The chief characteristic of these Jewish exorcisms is their naming of names believed to be efficacious, i.e. names of good angels, which are used either alone or in combination with El (=God); indeed reliance on mere names had long before become a superstition with the Jews, and it was considered most important that the appropriate names, which varied for different times and occasions, should be used. It was this superstitious belief, no doubt, that prompted the sons of Sceva, who had witnessed St. Paul's successful exorcisms in the name of Jesus, to try on their own account the formula, "I conjure you by Jesus whom Paul preacheth", with results disastrous to their credit (Acts, xix, 13). It was a popular Jewish belief, accepted even by a learned cosmopolitan like Josephus, that Solomon had received the power of expelling demons, and that he had composed and transmitted certain formulae that were efficacious for that purpose. The Jewish historian records how a certain Eleazar, in the presence of the Emperor Vespasian and his officers, succeeded, by means of a magical ring applied to the nose of a possessed person, in drawing out the demon through the nostrils—the virtue of the ring being due to the fact that it enclosed a certain rare root indicated in the formulae of Solomon, and which it was exceedingly difficult to obtain (Ant. Jud. VIII, ii, 5; cf. Bell. Jud. VII, vi, 3).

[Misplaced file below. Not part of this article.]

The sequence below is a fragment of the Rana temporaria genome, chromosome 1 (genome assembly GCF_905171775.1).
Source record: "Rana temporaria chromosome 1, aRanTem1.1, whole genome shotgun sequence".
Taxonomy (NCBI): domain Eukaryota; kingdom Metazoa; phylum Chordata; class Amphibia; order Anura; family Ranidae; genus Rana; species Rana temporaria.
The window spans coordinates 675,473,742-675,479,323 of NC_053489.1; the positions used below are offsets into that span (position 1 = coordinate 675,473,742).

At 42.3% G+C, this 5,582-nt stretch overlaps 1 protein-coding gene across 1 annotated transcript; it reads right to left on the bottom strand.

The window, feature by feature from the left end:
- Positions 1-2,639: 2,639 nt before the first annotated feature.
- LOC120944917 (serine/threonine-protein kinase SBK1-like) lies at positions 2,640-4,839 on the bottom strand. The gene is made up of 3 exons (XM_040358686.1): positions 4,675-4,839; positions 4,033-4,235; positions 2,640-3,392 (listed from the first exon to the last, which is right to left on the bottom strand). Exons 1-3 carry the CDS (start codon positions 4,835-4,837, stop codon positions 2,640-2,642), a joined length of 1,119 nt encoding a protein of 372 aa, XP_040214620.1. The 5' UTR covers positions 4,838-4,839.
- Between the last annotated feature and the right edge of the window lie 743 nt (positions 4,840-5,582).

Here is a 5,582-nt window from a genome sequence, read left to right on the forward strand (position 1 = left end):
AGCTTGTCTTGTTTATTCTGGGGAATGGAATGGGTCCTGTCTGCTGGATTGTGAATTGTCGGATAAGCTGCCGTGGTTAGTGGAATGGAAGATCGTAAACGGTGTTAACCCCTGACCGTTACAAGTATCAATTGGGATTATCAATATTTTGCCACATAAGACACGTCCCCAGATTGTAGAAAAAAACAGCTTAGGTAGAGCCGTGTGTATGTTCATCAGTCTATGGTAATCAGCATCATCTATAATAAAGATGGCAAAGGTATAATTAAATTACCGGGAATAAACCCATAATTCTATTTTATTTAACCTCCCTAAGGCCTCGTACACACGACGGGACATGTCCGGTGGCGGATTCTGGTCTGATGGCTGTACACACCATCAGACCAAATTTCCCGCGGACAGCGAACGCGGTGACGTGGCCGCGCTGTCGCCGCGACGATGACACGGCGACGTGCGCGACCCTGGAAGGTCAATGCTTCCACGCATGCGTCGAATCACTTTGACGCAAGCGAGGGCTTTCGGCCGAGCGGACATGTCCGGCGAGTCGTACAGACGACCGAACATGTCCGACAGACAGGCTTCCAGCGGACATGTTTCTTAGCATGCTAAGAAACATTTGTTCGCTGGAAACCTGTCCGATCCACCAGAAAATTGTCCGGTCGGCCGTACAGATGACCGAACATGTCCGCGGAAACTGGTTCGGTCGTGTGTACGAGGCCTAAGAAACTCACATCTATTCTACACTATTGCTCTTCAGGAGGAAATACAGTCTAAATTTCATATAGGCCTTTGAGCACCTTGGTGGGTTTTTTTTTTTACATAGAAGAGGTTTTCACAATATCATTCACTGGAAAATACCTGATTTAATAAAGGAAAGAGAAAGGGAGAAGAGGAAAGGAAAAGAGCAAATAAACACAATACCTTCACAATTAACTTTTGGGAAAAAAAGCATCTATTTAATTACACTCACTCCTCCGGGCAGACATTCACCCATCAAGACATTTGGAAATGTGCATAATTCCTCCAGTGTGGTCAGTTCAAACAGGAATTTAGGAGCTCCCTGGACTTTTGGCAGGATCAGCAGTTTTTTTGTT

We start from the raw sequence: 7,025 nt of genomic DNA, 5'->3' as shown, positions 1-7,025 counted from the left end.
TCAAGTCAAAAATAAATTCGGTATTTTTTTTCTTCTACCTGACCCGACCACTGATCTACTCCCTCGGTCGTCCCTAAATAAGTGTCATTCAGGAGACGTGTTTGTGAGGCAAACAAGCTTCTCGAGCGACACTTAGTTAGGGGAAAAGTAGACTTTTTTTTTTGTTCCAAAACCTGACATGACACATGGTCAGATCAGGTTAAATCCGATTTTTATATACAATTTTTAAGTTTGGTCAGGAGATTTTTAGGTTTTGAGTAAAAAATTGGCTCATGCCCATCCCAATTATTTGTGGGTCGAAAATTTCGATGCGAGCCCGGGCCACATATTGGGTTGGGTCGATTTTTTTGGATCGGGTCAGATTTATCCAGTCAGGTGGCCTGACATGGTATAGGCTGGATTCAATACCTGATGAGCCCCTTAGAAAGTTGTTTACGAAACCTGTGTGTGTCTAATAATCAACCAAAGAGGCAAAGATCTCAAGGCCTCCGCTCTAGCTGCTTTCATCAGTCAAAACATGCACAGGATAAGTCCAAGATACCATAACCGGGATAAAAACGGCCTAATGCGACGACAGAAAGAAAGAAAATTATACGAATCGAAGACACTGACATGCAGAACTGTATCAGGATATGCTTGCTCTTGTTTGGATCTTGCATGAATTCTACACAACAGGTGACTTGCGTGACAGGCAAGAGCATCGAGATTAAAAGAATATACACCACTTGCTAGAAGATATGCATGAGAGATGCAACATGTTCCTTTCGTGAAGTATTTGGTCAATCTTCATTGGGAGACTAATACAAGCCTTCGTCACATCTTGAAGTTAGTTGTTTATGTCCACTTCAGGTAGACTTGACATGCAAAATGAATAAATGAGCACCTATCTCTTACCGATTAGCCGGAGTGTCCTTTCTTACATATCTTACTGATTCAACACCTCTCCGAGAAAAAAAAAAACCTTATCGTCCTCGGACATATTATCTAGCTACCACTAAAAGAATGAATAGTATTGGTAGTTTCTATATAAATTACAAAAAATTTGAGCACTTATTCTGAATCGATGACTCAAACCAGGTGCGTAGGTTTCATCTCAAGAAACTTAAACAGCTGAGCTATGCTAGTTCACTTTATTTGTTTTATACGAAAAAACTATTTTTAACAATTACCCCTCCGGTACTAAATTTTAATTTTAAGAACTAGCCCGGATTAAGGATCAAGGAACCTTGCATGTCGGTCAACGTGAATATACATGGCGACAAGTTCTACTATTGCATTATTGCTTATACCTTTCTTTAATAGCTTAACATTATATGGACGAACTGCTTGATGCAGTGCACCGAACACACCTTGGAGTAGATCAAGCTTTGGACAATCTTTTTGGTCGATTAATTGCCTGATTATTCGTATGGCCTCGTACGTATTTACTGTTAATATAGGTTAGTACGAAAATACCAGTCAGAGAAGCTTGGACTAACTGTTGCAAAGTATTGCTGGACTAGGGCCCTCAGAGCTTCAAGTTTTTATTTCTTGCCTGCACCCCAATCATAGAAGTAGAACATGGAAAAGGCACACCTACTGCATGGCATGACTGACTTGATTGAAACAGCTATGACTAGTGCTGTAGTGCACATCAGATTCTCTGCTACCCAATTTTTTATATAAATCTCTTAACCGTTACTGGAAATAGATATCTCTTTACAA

But superstition and magic apart, it is implied in Christ's answers to the Pharisees, who accused Him of casting out demons by the power of Beelzebub, that some Jews in His time successfully exorcised demons in God's name: "and if I by Beelzebub cast out devils, by whom do your children cast them out?" (Matt., xii, 27). It does not seem reasonable to understand this reply as mere irony, or as a mere argumentum ad hominem implying no admission of the fact; all the more so, as elsewhere (Mark, ix, 37-38) we have an account of a person who was not a disciple casting out demons in Christ's name, and whose action Christ refused to reprehend or forbid.

Exorcism in the New Testament